Nine tips for travelers on how to spot fake hotel reviews by expert Matthew Hairsnape, CEO of Triend. In his advice to tourists, he emphasized that the problem of fake hotel reviews, as well as restaurants, attractions and other “travel industry enterprises”, is very common and tourists need to know how to identify such reviews in order not to be disappointed in their vacation.
< p>The expert gave the following statistics: in 2020, more than two million reviews were rejected or removed from Tripadvisor in 2020. Reasons for removal include fraud, bias, and violation of community standards. The author of the tips also collected statistics – his Triend application pays users to share unedited videos about places while traveling.
The expert highlights the following warning signs:
- Extremely high percentage of 5 stars: “While some people may have had a flawless experience at the listed location, it is very unlikely that no customer had a problem,” stated Mr. Hairsnape. According to him, live reviews, even positive ones, tend to include small suggestions for improvement or add something that was not to your liking. If a significant number of users leave exclusively “five-star” reviews, it is likely that this is a fake.
- “Flowery” language, full of superlatives: if a significant part of the reviews are written in flowery, extravagant language, especially full of superlative adjectives – most likely, you have a fake – says the expert. There may be one or two reviews of this kind, tourists are still different, but if there is a lot of such an enthusiastic approach, it is rather suspicious. “The overly decorative language suggests that these particular users are doing their best to make this place 'bewitching', for example,” the expert noted.
- Too much “I”: As Mr. Hairsnape stated, fake reviewers often overuse the word “I” in an attempt to compensate for the lack of direct experience with too much of this pronoun. “If the story seems to indicate the immediacy of the author’s visit, to the detriment of the descriptions of the environment, food and service, this is a wake-up call,” the expert noted.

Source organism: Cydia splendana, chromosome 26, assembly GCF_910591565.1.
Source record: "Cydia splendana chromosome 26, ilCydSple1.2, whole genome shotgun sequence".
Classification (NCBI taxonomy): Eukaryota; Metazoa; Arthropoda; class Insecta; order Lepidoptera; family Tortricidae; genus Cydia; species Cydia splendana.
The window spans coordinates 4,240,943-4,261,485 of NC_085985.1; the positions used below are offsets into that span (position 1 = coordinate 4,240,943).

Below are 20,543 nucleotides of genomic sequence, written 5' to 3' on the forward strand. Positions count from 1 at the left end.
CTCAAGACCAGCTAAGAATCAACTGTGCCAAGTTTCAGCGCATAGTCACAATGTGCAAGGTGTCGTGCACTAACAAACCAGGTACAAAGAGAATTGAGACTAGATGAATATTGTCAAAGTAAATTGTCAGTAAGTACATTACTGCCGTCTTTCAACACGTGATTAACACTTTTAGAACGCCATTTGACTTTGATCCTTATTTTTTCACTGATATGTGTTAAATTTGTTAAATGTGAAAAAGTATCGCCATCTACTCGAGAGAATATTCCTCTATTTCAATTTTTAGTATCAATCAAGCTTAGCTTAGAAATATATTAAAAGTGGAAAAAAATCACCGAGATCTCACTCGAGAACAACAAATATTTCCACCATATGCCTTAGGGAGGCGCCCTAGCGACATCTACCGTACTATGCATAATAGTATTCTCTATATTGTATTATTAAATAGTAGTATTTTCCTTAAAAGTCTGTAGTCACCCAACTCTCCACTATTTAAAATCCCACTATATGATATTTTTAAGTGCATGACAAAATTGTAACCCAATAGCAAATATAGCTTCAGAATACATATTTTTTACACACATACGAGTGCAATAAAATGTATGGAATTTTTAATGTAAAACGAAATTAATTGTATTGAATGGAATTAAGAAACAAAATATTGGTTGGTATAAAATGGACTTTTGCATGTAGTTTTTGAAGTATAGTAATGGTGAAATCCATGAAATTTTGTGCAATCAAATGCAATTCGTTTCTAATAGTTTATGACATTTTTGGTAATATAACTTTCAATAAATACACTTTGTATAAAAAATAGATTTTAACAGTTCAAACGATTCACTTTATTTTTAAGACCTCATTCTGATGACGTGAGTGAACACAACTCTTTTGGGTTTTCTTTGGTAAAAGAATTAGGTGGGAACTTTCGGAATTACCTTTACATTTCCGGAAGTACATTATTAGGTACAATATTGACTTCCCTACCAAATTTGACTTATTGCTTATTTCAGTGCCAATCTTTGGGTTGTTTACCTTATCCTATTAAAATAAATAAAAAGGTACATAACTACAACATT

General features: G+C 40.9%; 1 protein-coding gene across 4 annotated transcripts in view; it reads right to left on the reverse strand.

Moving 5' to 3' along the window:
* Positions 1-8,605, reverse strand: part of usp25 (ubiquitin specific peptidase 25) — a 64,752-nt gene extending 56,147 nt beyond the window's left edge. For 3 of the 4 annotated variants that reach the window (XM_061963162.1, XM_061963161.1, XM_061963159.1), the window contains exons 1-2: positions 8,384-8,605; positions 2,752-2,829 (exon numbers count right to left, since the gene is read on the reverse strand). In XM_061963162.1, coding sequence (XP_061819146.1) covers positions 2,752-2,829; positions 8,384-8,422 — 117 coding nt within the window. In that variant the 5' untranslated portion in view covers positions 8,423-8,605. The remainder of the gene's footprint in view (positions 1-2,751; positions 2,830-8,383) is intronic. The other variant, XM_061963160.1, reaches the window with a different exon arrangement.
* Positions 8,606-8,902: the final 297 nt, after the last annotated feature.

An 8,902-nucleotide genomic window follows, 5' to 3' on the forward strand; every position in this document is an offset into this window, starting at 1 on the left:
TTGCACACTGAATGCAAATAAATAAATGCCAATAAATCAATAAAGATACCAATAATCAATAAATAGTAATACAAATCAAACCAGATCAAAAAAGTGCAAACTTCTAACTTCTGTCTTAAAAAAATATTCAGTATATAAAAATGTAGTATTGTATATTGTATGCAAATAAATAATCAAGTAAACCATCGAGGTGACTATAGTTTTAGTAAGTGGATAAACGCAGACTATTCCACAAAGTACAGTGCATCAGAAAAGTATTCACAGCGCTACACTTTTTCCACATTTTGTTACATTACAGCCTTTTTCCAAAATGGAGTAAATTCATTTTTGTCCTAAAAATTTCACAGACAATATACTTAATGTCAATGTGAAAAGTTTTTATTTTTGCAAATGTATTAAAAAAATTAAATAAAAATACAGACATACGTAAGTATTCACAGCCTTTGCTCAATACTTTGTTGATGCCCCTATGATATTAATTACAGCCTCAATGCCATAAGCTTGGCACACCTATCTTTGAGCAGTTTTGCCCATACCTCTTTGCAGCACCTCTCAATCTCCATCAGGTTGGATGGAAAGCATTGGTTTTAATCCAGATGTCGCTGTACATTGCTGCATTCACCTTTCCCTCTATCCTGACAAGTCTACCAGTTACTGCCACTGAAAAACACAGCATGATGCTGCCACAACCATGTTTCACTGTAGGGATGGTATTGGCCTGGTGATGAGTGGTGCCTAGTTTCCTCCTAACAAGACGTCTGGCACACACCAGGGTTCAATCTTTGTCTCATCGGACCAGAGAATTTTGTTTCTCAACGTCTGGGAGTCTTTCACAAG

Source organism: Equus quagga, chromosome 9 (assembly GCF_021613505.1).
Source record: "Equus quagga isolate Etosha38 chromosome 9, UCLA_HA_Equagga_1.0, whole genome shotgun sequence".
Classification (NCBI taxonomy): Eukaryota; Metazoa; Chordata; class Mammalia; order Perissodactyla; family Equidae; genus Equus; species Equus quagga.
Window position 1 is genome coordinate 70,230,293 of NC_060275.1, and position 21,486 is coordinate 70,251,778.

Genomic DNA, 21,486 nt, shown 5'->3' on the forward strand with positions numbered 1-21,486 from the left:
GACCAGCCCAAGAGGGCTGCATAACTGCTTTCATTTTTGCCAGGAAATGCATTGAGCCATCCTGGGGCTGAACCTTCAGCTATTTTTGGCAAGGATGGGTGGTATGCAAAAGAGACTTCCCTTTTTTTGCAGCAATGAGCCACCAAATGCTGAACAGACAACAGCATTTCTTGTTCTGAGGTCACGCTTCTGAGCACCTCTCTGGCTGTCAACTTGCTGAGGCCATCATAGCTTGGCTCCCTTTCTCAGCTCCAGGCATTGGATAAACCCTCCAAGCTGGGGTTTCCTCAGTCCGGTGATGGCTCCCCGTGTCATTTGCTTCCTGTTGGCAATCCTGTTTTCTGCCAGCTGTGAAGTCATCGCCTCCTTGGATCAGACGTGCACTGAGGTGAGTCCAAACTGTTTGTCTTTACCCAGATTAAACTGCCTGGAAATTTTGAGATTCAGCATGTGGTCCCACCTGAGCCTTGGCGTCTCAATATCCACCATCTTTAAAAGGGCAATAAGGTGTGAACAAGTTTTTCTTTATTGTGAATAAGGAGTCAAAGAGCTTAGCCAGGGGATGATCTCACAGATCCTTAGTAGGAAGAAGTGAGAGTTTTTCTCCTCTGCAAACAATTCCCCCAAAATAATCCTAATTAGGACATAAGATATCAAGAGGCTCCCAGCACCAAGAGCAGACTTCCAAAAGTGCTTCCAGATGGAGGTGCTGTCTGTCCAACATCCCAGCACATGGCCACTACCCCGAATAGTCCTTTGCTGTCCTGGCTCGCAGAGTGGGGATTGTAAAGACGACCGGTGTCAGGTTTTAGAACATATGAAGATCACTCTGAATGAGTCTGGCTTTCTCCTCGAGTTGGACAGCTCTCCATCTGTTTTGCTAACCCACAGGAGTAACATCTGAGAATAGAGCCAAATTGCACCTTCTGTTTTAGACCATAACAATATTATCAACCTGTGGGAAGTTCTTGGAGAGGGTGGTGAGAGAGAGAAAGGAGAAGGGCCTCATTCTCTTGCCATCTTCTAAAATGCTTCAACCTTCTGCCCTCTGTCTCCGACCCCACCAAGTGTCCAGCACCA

- Vague testimonials: The more detailed the testimonial, which highlights specific strengths and weaknesses, the more likely it is to be real. And vice versa – the more vague the description, the more likely it is that the review is not authentic. “Most genuine reviewers consciously delve into the details of their experience in order to give an honest picture,” notes Mr. Hairsnape. Small details like a faucet blocking part of the view, or free bread sticks served as a nice surprise at the start of a meal, go a long way in assessing the credibility of a story, he says.
- Checking dates: the expert recommends reviewing the review history of each user just in case. “If a tourist claims to have tasted the worst Parisian coke-o-wine one day and the finest chili crab in Singapore the next day, something is wrong,” Mr Hairsnape explained. He recalled that paid reviews are an objective reality, many write completely artistic and detailed fakes, which, nevertheless, are easily identified by such trifles. “For most paid reviewers, it doesn't matter if they're reviewing two places 10,000 miles apart in the same day. Therefore, evaluate the validity of the dates and places that users claim to have visited,” he emphasized.
- Polar reviews: another indicator of fake, which is worth looking at the user's page. If most of the reviews turn out to be either a complete plus or a categorical minus, there is a high probability that you have a professional fake review creator in front of you.
- Diagnosis by avatar: if the user profile does not contain his photo, you can also be wary. As a rule, they try to attach neutral pictures to fraudulent reviews. Also, fakes are not signed with a real name. “Be careful when reading reviews from users who don't have a profile photo, have a very extravagant name like Theodore GoldenApple or one that is considered very common like John Smith,” the expert warned. Speaking in Russian, Ivan Ivanov is likely to be a fake review writer.
- Public Advertising: Mr. Hairsnape also urged to be careful with reviews that are critical of one place, and in the same review in a positive key respond about another institution. Often this is hidden advertising – the expert warns. “In most cases, these types of comments come from someone who is trying to redirect customers to a competing business,” he said.
quantity. The first thing to consider is that “defamatory reviews” are often published by business competitors for their own benefit.
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